priate relay, so that the accumulated current
will flow from the collector to ground. By the 65
interposition of an appropriate resistor in the
last mentioned circuit, the potential drop across
it will be applied to an appropriate ampli?ca
tion circuit to control the indicators. Alterna
spoken sound will be illuminated by the elec
tron beam.
Thus, the spoken sound automatically con
trols the actuation of a particular indicating
70 means, so that a visual indication correspond
ing to it is made.
As stated above, when either of the ?rst two
ways is used, there is positioned behind the mask
a charge receiving device which may be in the
75 nature of a Faraday cage. Such a device is par
This means may comprise an auxiliary
electrode positioned at the end of the several
tively, I may use a relay tube interposed in the 60
beam sweep circuit to close the circuit from the
collector to ground when the current has risen
sumciently high in the sweep circuit to have
moved the beam all the way across the target.
with my invention, either of two circuits. 65
termed "sweep circuits" may be used to con—
trol the movement of the beam across the tar
get. The ?rst may be described as a voice re
leased sweep circuit, which consists of a circuit
adapted to cause the beam to make a single, rela 70
tively slow stroke across the target for each
sound. The second is a voice synchronized
sweep circuit, which is recurrent, i. e., similar to
the so-called sawtooth relaxation oscillation im
pulses. In this type, the beam makes a great 75
plurality of strokes across the target during each
sound. In the former, a constant period of time
is consumed by the beam during each traverse
of the target. In the latter. the sweep velocity
bears a de?nite sub-multiple relationship to the
voice frequencies.
The voice stroke, signal released sweep circuit
is preferable in certain cases, but it. must be un
derstood that my invention is not limited thereto.
A control electrode is located at the beginning po
sition of rest to which the beam is normally di
rected when no voice current is in the sound cir
cuit. When a current is impressed upon this cir
cuit, by the admission of a sound, the beam will
15 be de?ected by the detector plates or coils in the
cathode ray tube and will then be removed from
the control electrode. Such removal of the beam
will make a change in the current in a circuit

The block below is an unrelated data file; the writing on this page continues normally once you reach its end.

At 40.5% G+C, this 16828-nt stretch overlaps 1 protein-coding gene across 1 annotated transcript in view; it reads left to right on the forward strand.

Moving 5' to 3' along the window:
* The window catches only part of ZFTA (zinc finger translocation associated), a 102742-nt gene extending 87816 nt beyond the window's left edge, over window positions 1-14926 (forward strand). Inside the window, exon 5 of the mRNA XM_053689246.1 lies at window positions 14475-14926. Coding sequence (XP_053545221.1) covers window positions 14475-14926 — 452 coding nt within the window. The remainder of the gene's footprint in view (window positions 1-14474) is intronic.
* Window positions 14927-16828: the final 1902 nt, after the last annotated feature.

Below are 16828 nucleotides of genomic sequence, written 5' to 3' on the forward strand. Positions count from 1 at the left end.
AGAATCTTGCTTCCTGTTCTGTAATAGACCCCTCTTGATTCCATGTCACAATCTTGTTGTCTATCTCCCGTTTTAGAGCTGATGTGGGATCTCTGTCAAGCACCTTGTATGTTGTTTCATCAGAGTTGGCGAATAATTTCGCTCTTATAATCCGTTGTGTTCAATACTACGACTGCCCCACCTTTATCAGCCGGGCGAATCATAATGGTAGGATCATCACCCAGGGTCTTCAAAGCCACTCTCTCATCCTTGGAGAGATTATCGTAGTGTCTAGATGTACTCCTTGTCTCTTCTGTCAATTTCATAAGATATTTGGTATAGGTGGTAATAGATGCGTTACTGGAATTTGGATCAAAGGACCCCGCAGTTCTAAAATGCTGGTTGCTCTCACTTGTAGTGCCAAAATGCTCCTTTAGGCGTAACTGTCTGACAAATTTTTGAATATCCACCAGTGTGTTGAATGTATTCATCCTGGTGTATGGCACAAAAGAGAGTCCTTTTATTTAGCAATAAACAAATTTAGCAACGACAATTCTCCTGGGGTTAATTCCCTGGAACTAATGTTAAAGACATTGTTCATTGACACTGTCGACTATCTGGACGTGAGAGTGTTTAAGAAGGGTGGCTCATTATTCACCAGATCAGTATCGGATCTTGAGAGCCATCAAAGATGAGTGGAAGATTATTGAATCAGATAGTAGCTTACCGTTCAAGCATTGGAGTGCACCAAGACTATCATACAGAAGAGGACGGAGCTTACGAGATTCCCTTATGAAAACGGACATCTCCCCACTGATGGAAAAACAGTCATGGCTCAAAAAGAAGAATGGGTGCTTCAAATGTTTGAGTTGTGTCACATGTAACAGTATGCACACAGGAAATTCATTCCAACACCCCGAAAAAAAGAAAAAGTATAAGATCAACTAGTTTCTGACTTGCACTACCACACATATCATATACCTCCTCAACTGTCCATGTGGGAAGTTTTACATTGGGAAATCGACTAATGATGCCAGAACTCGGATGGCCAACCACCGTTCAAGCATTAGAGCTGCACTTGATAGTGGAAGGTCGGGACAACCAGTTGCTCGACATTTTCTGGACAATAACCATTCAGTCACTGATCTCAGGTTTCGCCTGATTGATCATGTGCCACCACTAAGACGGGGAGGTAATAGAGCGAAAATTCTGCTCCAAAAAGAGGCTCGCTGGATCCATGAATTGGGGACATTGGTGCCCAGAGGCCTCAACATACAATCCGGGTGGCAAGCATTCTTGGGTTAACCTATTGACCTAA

connected to that electrode, which, through an
20 appropriate thermionic relay, will start the op
eration oi’ the sweep circuit to move the beam
across the target. An electronic time delay may
be inserted in this circuit, e. g., a current limiting
tube, that is, one which draws a constant plate
current may be used to decrease or control the
sweep velocity if desired.
As is well known in the art, appropriate weak
couplings between the impressed voice currents
and the time base circuit may be used for "look
30 ing” or maintaining a relationship between the
in?nite number of variations in the number, fre
quency, and duration of impulses can be worked
out. As stated above. may electrical cir cults
and systems for receiving and discriminating be
tween electrical impulses are known in the art,
and the system described below is illustrative
only. Because of the shortness of the pulses and
of the intervals between the pulses, it is prefer
able that the electric circuit be of a nature as to
permit the functioning of the counter or indi
cator and/or to compensate for the time (actor of
the printing mechanism used. The circuit re
tains, delays or spreads out the pulses until such
time as the printer is clear and releases them at a
rate which mechanical keys can follow. I prefer 15
to use a gas vapor electron tube, of the thyratron
type. It is essential to prevent the interpreting
impulses from outstripping or getting ahead of
the time limitations of the particular high speed
counter or printing mechanism adapted to be 20
controlled thereby.
diagramatically a number of di?erent methods
and means for accomplishing the obiects of this
invention. It must be understood that the draw
ings are illustrative only, and are not restrictive
of the invention.
In the drawings:
Figure 1 is a diagrammatic view of one form of
the invention;
In the foregoing general description, mention
has been made of the use of a single electron
35 beam tube in connection with this invention, but,
Figure 3 is an enlarged detail at one end of the
cathode ray tube of Figure 2;
Figure 4 is an end elevation of the device of
for certain purposes, it is often desirable to use
Figure 3;
two or more such tubes connected in parallel. If
Figure 5 is an enlarged detail of a cathode ray
it is desired to make the apparatus capable of
tube which may be used in connection with the
indicating a great plurality of di?ering sounds,
method and apparatus of Figure 1;
40 it is of advantage to use a plurality of electron
tubes, each of which is provided with a screen
having the openings thereof arranged on different
patterns so that each tube controls a different
group of visual indicators and is adapted to be
45 actuated by a correspondingly different group of
Figure 6 is a circuit diagram of one form of the 40
Figure 7 is a modi?ed circuit which may be
used with the circuit of Figure 6;
sounds. In such a case, the beam of electrons